On Sunday January 8th a storm rolled into the Kootenai Region and delivered 12-15" of light, cold snow to the West and East Cabinet Ranges and 6-8" in the Purcell Mountains of the Yaak. This snow has had time to settle and bond well to the existing snowpack in most locations; however, this new snow may prove to be hazardous in very steep terrain and elevations above 7,000' were it was exposed to the general winds.
Backcountry travelers can mitigate this hazard by avoiding steep, leeward terrain at high elevations and areas exposed to the winds were this new snow has been transported and formed a more cohesive layer.
If you missed last nights' "Know Before You Go" Presentation at Troy Elementary you can join us at the Noxon High Library January 17th at 6 P.M. for 1-2 hour avalanche awareness class.
For those going to Idaho or riding near the border you can gather additional snowpack info by clicking the link below for the Idaho Panhandle forecast.
On Thursday January 12th, Nate and I traveled into the Smearl Creek drainage of the Eastern Cabinets. Snow stability tests revealed a very stable snowpack with 12" of light, fresh snow. The new snow was observed to be "sloughing" in the steep, rocky terrain of the Cabinet mountains. We observed a couple of small avalanche crowns where the new snow had released earlier this week on steep, leeward terrain. Although winds were very calm throughout the day we did observe some steady wind transport of surface snow at the highest elevations (above 7,000').
The most notable observations in the snowpack are not the current problems, they are however future problems. Clear and calm weather conditions have created excellent conditions for surface hoar development and we found this to be widespread on all aspects as high as 6,500' in elevation (see photo below). This may create very touchy conditions next week if the predicted weather holds true and buries this surface hoar with a layer of heavy snow. Stay tuned.
Surface hoar crystals on East Facing ridge at 5,500'. Wind transport in progress above Leigh Lake.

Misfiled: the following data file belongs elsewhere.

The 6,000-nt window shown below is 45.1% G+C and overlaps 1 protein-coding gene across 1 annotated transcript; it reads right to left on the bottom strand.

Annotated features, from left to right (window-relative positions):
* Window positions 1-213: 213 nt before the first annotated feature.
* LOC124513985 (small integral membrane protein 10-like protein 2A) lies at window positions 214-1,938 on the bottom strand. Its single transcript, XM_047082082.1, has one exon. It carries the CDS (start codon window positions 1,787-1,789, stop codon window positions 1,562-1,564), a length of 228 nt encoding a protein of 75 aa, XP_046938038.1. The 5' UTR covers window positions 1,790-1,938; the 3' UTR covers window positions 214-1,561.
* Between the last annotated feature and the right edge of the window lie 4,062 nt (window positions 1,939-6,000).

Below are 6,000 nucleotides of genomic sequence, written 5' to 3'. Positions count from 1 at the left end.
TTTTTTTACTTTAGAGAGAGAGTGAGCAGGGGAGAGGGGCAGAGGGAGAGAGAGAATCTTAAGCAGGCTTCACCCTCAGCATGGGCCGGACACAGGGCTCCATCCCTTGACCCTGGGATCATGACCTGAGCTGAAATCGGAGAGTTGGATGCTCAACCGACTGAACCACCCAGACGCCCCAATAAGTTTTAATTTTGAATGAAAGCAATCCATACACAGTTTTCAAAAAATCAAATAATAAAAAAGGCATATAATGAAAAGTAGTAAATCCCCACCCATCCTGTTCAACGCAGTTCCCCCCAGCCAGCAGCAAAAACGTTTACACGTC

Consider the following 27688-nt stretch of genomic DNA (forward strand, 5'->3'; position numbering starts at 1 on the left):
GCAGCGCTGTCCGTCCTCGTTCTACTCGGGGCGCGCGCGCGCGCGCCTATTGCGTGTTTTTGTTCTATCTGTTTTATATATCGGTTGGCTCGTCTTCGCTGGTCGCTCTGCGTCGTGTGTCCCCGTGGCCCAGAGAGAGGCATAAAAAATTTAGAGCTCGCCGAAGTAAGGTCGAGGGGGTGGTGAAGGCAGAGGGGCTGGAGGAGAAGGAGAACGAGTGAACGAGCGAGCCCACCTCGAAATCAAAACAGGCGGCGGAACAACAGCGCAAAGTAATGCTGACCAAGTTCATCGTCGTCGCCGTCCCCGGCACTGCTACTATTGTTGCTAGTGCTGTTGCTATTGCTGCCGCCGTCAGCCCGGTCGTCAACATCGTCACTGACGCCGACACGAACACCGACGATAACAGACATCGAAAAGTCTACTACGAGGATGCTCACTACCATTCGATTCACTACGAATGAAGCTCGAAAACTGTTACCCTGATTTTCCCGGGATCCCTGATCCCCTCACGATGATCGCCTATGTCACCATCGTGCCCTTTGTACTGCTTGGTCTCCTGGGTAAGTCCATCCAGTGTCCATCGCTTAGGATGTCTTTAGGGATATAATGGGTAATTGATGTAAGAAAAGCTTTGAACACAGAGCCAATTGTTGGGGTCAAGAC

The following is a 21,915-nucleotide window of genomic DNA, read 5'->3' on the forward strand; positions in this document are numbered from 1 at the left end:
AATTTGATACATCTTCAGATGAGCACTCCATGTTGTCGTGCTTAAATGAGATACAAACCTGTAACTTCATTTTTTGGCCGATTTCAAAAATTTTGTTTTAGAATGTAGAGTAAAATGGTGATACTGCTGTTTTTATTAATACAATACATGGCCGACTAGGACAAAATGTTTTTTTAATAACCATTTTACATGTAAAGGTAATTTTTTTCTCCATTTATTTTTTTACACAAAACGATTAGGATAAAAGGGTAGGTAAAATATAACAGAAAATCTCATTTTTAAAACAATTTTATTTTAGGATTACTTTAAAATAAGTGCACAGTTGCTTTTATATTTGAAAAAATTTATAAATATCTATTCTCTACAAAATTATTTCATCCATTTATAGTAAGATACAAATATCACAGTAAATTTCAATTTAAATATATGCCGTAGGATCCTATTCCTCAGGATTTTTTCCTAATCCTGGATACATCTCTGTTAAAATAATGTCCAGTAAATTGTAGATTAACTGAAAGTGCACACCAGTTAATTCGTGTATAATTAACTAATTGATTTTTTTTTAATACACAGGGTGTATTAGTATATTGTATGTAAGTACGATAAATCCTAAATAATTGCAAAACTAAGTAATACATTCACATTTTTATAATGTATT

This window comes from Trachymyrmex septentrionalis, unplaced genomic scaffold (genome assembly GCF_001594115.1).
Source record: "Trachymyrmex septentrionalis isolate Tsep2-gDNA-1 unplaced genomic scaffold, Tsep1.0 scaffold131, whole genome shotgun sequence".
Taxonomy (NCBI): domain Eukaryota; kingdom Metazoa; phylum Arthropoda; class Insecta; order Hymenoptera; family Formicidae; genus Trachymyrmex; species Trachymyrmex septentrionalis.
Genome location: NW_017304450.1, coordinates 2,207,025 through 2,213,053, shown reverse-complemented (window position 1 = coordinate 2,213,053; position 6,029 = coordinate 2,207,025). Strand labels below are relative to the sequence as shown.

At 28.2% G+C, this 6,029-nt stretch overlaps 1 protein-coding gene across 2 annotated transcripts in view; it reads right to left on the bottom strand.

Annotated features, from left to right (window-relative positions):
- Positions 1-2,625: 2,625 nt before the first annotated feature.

The other weakness of note is the faceting and depth hoar development in areas with thin snow coverage. Recent cold snaps have created a very bottomless and sugary snowpack on ridgelines and ribs where the snow has been stripped away resulting in a thin, sugary layer at the ground level. I have not observed any areas where this is causing a stability problem yet because there is no cohesive layer overlying this weakness; however, there are likely spots out there where this weakness is buried by a cohesive slab. I would also anticipate this to become a problem if the next storm buries this weakness with a heavy, cohesive layer of new snow.
Backcountry Forecast from NWS Missoula issued:
500 AM MST Fri Jan 13 2017
DISCUSSION: A dry atmosphere and sunny skies will occur through
Sunday. A few clouds Sunday may produce some flurries. Strong
valley inversions producing fog and low clouds will also continue
through Sunday. Expect a slight warm up by Sunday with highs in
the 20s. The next major change to a wet pattern for the entire
region will begin by Tuesday.
--------------------------- 5000-7000 FT ----------------------------
Today Tonight Sat
Cloud Cover 40% 55% 70%
Hi/Lo Temps 10 to 18 3 to 10 18 to 23
Winds(mph) W 7 SW 5 SW 4
Precip Chc 0 0 0
Precip Type none none none
Liquid Amt 0.00 0.00 0.00
Snow Ratio(SLR) 0 0 0
Snow Amt(in) 0 0 0
Snow Level 0 0 0
This advisory applies only to backcountry areas outside established ski area boundaries. This advisory describes general avalanche conditions and local variations always occur. This advisory expires midnight on the posted day unless otherwise noted. The information in this advisory is provided by the USDA Forest Service who is solely responsible for its content.